“The duties imposed were unjustified and blatantly protectionist,” says RFA CEO Bob Dinneen. “Sadly, the real losers in this are European consumers that have to pay more for motor fuel because the lowest-cost liquid fuel in the world — U.S. ethanol — has been targeted by their protectionist policy. Since Europe cannot produce sufficient domestic ethanol supply, and must import the fuel from foreign sources, including the U.S., it is time to see the duties removed.”
The House Oversight Subcommittees on Interior and Healthcare, Benefits and Administrative Rules held a joint hearing Wednesday to ostensibly examine the Renewable Fuel Standard but was basically an attack on the law.
EPA Office of Transportation and Air Quality Director Chris Grundler provided testimony at the hearing and attempted to explain the purpose and intent of the RFS, including what the agency can and cannot do under the law, to obviously unfriendly lawmakers who used the forum to bring up every argument against renewable fuels, from food versus fuel to the blend wall. Grundler repeatedly noted that the job of the EPA was to implement the law as Congress intended. “Introducing new fuels into the marketplace, especially cellulosic biofuels, is not an easy task,” said Grundler. “But that is the challenge Congress took on with the RFS program and we are committed to implementing the program … as Congress intended.”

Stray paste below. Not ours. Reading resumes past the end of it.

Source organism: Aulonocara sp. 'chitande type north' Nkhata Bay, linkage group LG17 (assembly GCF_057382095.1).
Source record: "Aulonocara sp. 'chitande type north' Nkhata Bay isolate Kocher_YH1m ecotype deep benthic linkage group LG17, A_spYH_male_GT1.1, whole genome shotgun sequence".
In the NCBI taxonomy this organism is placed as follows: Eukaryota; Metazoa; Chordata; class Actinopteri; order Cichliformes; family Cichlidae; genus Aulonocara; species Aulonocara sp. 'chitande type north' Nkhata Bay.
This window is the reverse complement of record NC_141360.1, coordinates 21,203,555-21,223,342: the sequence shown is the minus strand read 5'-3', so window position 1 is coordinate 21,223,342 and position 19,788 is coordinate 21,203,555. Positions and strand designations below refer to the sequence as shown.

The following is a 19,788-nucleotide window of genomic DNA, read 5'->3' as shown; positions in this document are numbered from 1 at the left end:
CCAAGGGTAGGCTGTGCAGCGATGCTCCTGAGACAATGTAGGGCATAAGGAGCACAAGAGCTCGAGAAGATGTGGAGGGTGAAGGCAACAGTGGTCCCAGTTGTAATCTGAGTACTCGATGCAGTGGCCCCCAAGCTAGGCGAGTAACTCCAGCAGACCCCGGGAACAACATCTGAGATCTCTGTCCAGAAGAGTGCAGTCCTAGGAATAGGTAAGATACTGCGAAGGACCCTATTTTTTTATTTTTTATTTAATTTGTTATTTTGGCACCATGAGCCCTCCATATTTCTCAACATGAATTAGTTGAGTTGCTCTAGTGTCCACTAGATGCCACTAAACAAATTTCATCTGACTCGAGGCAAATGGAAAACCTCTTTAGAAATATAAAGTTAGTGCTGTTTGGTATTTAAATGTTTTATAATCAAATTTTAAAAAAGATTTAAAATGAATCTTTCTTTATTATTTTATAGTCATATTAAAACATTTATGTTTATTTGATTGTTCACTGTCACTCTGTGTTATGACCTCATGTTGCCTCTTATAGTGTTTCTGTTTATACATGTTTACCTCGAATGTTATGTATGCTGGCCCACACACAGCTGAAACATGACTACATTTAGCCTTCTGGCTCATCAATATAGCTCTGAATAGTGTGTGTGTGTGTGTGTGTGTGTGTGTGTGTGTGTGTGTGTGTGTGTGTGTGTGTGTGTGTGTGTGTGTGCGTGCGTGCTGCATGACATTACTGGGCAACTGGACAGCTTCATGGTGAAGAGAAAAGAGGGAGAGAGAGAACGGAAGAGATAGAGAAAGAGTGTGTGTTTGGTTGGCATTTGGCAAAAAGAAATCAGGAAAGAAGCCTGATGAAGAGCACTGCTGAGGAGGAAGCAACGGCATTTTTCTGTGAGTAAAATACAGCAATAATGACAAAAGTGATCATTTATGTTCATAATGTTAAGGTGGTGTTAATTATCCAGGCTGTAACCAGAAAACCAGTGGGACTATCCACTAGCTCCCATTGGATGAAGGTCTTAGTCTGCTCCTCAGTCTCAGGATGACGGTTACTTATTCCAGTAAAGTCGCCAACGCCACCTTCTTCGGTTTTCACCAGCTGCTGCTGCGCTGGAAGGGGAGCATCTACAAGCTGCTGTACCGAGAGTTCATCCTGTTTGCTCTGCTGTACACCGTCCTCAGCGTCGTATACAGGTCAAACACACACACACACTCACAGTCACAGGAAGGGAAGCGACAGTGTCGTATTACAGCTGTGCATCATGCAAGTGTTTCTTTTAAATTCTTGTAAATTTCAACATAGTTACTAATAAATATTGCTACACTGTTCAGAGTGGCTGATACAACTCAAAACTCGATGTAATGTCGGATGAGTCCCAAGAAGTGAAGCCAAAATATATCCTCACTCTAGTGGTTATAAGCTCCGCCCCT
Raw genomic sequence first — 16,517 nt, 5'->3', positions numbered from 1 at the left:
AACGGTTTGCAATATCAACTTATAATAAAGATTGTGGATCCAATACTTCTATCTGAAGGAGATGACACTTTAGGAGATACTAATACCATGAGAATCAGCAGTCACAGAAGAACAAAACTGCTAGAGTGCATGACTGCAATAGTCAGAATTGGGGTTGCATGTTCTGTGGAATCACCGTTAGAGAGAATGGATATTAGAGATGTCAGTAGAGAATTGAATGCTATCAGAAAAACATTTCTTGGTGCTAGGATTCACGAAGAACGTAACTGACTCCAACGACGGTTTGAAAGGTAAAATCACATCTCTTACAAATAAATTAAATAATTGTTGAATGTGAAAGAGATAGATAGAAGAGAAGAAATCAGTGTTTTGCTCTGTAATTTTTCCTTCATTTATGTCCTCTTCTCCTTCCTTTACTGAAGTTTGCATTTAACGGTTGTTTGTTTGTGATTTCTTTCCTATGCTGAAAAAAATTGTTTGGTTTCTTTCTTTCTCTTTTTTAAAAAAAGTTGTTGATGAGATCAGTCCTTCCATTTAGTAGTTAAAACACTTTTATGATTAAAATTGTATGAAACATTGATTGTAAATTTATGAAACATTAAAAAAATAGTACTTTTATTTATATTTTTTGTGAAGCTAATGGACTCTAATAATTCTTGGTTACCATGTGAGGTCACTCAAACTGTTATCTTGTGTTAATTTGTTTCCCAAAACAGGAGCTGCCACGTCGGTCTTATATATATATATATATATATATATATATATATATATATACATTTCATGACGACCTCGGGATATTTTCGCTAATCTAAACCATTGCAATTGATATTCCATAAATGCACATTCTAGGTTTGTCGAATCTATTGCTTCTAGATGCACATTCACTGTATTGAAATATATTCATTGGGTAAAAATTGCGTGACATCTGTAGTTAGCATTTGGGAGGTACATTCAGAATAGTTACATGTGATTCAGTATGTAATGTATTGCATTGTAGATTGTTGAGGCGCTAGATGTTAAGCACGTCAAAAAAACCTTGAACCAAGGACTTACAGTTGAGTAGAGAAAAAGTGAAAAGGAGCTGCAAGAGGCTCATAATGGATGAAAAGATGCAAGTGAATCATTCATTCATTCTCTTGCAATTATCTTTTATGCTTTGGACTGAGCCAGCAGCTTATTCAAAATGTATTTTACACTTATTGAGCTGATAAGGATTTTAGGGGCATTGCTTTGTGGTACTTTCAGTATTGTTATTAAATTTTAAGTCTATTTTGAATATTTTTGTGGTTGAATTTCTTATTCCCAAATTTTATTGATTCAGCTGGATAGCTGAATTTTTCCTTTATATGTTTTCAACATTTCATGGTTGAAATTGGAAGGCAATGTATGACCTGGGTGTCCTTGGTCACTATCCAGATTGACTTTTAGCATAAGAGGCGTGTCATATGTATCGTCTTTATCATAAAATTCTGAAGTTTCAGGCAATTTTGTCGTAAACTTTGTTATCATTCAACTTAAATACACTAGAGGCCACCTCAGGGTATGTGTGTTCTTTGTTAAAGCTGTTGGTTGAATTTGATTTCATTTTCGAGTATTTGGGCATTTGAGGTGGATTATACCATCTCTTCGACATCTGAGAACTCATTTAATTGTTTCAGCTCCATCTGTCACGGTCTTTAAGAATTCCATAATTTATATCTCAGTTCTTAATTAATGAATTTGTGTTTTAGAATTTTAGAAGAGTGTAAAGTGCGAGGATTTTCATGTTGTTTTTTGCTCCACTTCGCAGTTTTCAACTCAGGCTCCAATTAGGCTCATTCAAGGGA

Purdue economics professor Dr. Wally Tyner was the lone voice on the panel supporting the benefits of the RFS, calling it one of the “appropriate and effective ways to move our economy towards lower GHG emissions.”
No one from the U.S. biofuels industry was invited to testify, which was distressing to the ethanol industry. “Unfortunately, the committee has stacked the witness list with oil company apologists intent upon undermining public support for this important program,” said Renewable Fuels Association (RFA) president and CEO Bob Dinneen. “Why is the committee afraid to hear all sides of the debate?”
“Holding a hearing on the RFS without any biofuels stakeholders is unacceptable and defeats the very purpose of what this congressional committee is tasked to accomplish,” added Growth Energy CEO Tom Buis. “The lack of diversity of opinions on this panel exemplifies political theater designed to drive a false narrative and discredit the success of the RFS. Furthermore, one of the most vocal RFS critics on the witness list was a professor who has been funded by the American Petroleum Institute (API).” He was referring to John DeCicco, a research professor with the University of Michigan Energy Institute, who conducted an unfavorable study on the RFS last year funded by the American Petroleum Institute.
The subcommittees also heard anti-RFS testimony from ActionAid USA and The Heritage Foundation.
During a hearing on Wednesday, House Agriculture Committee members questioned EPA Administrator Gina McCarthy, on many agency actions, including decisions made regarding the Renewable Fuel Standard (RFS).
In her opening statement, McCarthy defended the volume obligation requirements under that RFS that EPA set last year, “The final requirements boost renewable fuel production and provide for robust, achievable growth of the biofuels industry,” McCarthy said. “The EPA took steps to improve the administration of the RFS program and continues to approve new agricultural feedstocks, increasing the number of pathways that biofuel producers may use to qualify their biofuel under the program.”